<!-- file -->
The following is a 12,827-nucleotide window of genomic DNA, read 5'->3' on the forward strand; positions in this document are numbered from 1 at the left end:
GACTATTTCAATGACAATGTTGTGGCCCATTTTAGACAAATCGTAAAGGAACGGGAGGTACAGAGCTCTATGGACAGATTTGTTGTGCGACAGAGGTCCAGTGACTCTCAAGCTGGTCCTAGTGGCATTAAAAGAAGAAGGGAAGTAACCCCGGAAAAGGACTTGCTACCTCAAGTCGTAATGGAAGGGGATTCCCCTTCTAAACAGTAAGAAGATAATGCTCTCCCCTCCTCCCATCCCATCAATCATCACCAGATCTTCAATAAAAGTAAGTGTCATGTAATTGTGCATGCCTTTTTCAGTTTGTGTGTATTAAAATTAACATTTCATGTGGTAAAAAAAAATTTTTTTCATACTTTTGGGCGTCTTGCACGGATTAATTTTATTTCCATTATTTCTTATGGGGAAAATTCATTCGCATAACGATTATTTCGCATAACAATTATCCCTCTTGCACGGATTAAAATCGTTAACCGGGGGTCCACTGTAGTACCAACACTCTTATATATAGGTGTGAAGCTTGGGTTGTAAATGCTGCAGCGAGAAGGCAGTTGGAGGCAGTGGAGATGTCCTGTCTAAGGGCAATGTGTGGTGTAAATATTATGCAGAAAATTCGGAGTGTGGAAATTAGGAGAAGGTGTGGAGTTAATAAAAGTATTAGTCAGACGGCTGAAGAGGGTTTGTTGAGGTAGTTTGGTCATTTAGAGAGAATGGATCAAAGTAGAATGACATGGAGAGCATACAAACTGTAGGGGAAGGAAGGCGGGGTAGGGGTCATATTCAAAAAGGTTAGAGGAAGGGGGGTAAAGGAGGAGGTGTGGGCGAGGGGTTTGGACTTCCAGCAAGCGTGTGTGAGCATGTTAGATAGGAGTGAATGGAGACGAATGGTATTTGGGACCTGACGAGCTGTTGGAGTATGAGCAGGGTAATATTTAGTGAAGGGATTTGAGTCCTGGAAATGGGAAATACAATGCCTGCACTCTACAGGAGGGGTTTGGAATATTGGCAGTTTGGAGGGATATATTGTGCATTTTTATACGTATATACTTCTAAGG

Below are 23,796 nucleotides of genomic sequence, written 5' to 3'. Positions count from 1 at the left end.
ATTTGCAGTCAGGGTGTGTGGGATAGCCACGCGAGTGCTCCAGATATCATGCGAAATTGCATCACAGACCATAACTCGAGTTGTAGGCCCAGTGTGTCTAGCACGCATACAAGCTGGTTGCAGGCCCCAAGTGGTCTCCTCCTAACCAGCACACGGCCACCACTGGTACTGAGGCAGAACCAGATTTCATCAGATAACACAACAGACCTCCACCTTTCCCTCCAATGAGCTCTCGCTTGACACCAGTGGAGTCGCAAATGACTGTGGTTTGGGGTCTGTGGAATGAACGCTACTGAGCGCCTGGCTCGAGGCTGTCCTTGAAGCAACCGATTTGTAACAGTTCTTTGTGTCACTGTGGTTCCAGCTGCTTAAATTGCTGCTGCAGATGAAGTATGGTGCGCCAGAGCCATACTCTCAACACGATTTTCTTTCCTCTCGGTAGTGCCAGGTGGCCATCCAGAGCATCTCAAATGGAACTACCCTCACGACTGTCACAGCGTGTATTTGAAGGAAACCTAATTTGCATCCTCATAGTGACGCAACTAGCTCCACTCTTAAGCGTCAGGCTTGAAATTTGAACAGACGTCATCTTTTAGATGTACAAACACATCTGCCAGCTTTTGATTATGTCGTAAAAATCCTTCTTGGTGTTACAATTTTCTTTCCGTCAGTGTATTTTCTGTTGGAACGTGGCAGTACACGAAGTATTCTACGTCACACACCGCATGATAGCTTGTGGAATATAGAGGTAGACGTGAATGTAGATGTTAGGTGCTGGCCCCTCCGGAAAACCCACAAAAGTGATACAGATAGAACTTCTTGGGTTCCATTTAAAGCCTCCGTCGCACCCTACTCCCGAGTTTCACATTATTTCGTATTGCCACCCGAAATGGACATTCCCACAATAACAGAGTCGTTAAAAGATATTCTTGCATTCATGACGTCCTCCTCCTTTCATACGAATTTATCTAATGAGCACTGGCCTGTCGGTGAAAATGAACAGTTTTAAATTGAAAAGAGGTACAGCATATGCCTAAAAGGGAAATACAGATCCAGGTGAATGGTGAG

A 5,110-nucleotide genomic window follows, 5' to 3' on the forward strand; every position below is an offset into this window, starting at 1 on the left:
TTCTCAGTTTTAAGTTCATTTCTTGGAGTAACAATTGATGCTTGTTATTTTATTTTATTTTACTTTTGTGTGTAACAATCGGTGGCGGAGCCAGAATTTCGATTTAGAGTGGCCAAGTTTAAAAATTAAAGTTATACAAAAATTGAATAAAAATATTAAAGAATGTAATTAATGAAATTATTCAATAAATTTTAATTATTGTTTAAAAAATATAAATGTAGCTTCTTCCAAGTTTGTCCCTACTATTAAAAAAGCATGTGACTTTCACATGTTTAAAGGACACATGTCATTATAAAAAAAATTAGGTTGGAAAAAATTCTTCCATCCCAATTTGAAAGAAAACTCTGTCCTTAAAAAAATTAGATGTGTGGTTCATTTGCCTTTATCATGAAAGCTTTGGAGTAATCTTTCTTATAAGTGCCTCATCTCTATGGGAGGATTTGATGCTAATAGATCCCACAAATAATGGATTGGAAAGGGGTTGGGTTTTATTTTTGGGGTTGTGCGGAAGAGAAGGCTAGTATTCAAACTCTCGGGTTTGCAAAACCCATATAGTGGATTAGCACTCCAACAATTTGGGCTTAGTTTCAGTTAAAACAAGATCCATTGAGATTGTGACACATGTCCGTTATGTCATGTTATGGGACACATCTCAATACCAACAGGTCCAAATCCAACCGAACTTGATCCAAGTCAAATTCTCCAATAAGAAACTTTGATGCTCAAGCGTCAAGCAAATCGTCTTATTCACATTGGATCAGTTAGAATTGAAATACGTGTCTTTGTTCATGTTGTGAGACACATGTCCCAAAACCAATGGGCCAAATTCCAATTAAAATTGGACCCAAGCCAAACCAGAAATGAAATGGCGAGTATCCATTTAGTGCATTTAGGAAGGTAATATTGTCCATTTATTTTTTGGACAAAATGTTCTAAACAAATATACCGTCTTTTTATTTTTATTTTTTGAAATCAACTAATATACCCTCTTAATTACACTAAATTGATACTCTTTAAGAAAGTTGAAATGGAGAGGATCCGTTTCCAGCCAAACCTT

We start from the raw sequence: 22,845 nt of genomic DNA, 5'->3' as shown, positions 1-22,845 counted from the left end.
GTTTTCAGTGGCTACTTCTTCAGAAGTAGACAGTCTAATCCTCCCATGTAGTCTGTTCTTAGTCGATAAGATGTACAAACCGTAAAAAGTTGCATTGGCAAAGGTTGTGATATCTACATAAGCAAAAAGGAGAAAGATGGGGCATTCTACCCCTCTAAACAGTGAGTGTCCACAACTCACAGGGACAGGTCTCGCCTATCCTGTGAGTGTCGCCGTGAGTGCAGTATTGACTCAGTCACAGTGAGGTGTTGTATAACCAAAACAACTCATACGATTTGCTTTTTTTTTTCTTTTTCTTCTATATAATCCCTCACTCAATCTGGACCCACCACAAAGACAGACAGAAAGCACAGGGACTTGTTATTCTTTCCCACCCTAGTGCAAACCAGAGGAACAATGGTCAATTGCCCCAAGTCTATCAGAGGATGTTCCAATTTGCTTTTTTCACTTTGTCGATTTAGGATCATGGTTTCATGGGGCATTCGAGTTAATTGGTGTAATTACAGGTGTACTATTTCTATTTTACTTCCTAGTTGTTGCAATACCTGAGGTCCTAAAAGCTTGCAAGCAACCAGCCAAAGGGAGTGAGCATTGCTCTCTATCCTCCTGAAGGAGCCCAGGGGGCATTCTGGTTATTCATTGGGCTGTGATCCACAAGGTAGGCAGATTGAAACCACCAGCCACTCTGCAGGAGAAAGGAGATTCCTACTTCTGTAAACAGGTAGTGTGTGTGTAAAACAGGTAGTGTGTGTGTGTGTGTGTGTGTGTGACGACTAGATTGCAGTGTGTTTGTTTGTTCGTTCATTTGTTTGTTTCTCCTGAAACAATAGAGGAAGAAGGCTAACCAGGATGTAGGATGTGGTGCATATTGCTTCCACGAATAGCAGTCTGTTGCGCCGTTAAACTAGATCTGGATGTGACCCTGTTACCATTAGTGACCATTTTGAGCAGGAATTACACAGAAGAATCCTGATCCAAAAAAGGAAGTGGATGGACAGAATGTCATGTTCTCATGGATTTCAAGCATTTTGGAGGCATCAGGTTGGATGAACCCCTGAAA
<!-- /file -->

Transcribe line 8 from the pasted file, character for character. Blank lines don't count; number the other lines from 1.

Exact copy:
GTTTTCAGTGGCTACTTCTTCAGAAGTAGACAGTCTAATCCTCCCATGTAGTCTGTTCTTAGTCGATAAGATGTACAAACCGTAAAAAGTTGCATTGGCAAAGGTTGTGATATCTACATAAGCAAAAAGGAGAAAGATGGGGCATTCTACCCCTCTAAACAGTGAGTGTCCACAACTCACAGGGACAGGTCTCGCCTATCCTGTGAGTGTCGCCGTGAGTGCAGTATTGACTCAGTCACAGTGAGGTGTTGTATAACCAAAACAACTCATACGATTTGCTTTTTTTTTTCTTTTTCTTCTATATAATCCCTCACTCAATCTGGACCCACCACAAAGACAGACAGAAAGCACAGGGACTTGTTATTCTTTCCCACCCTAGTGCAAACCAGAGGAACAATGGTCAATTGCCCCAAGTCTATCAGAGGATGTTCCAATTTGCTTTTTTCACTTTGTCGATTTAGGATCATGGTTTCATGGGGCATTCGAGTTAATTGGTGTAATTACAGGTGTACTATTTCTATTTTACTTCCTAGTTGTTGCAATACCTGAGGTCCTAAAAGCTTGCAAGCAACCAGCCAAAGGGAGTGAGCATTGCTCTCTATCCTCCTGAAGGAGCCCAGGGGGCATTCTGGTTATTCATTGGGCTGTGATCCACAAGGTAGGCAGATTGAAACCACCAGCCACTCTGCAGGAGAAAGGAGATTCCTACTTCTGTAAACAGGTAGTGTGTGTGTAAAACAGGTAGTGTGTGTGTGTGTGTGTGTGTGTGACGACTAGATTGCAGTGTGTTTGTTTGTTCGTTCATTTGTTTGTTTCTCCTGAAACAATAGAGGAAGAAGGCTAACCAGGATGTAGGATGTGGTGCATATTGCTTCCACGAATAGCAGTCTGTTGCGCCGTTAAACTAGATCTGGATGTGACCCTGTTACCATTAGTGACCATTTTGAGCAGGAATTACACAGAAGAATCCTGATCCAAAAAAGGAAGTGGATGGACAGAATGTCATGTTCTCATGGATTTCAAGCATTTTGGAGGCATCAGGTTGGATGAACCCCTGAAA